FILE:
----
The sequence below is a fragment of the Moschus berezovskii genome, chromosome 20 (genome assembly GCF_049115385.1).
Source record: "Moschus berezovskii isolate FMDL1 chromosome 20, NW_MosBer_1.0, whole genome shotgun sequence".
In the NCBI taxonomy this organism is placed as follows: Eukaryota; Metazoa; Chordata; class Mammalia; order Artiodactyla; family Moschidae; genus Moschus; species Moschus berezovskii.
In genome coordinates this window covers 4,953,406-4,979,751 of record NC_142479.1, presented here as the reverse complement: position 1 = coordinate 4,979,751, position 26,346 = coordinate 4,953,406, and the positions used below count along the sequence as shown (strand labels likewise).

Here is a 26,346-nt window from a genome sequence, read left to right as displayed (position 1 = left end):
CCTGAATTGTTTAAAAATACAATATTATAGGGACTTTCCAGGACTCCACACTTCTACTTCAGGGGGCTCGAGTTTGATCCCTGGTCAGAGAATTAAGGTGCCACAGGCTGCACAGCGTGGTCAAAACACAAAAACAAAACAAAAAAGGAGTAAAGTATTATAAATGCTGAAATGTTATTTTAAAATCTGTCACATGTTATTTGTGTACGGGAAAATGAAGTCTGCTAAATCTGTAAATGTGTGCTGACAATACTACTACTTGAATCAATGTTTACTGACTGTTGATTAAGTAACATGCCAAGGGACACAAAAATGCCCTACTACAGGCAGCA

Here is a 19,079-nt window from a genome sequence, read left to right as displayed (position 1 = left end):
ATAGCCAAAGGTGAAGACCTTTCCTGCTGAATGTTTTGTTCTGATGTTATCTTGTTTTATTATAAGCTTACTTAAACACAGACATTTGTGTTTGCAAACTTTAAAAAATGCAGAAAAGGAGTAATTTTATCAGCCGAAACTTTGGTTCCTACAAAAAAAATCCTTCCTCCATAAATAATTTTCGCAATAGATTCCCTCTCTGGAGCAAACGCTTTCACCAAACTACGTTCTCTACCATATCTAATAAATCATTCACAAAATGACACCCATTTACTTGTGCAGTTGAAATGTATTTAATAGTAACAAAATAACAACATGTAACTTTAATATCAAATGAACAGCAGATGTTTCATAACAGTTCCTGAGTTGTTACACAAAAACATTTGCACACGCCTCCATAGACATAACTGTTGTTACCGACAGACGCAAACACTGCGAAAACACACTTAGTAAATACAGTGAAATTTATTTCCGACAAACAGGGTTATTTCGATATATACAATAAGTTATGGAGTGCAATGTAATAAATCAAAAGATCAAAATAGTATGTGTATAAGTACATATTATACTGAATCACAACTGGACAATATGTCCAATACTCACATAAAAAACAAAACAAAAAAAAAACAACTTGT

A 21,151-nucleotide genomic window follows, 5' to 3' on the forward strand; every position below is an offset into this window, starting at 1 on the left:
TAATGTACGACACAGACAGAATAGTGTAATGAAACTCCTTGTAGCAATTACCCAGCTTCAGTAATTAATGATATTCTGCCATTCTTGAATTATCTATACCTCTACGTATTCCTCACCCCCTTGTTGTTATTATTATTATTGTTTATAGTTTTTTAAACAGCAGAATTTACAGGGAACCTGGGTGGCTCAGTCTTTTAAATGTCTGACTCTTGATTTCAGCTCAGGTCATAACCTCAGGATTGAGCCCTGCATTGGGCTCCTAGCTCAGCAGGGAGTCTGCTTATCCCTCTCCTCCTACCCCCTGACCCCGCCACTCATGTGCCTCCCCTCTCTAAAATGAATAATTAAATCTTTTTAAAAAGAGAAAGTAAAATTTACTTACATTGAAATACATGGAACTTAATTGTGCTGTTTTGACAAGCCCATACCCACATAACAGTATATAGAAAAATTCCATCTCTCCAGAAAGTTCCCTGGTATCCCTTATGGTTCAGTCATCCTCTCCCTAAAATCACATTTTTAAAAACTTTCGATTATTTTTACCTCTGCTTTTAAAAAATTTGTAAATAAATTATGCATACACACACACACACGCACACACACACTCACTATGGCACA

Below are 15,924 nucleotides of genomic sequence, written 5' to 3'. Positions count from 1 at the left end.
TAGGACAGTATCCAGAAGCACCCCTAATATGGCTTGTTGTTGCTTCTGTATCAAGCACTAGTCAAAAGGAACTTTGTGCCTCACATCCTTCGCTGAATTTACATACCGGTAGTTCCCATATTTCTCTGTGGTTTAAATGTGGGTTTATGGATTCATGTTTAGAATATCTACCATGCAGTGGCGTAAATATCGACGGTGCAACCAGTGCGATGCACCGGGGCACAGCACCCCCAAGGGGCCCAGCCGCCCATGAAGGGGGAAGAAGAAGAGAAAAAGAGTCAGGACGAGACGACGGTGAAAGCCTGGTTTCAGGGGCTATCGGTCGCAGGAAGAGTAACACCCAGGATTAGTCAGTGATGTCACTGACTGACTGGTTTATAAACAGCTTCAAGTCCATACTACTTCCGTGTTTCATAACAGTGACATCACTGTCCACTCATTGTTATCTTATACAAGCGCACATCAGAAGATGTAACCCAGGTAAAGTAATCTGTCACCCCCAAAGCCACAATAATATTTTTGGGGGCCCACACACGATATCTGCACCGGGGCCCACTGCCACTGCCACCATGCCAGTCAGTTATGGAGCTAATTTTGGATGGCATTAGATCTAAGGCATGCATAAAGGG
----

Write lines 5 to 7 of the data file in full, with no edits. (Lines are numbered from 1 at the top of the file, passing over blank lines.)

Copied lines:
Here is a 26,346-nt window from a genome sequence, read left to right as displayed (position 1 = left end):
CCTGAATTGTTTAAAAATACAATATTATAGGGACTTTCCAGGACTCCACACTTCTACTTCAGGGGGCTCGAGTTTGATCCCTGGTCAGAGAATTAAGGTGCCACAGGCTGCACAGCGTGGTCAAAACACAAAAACAAAACAAAAAAGGAGTAAAGTATTATAAATGCTGAAATGTTATTTTAAAATCTGTCACATGTTATTTGTGTACGGGAAAATGAAGTCTGCTAAATCTGTAAATGTGTGCTGACAATACTACTACTTGAATCAATGTTTACTGACTGTTGATTAAGTAACATGCCAAGGGACACAAAAATGCCCTACTACAGGCAGCA

Here is a 19,079-nt window from a genome sequence, read left to right as displayed (position 1 = left end):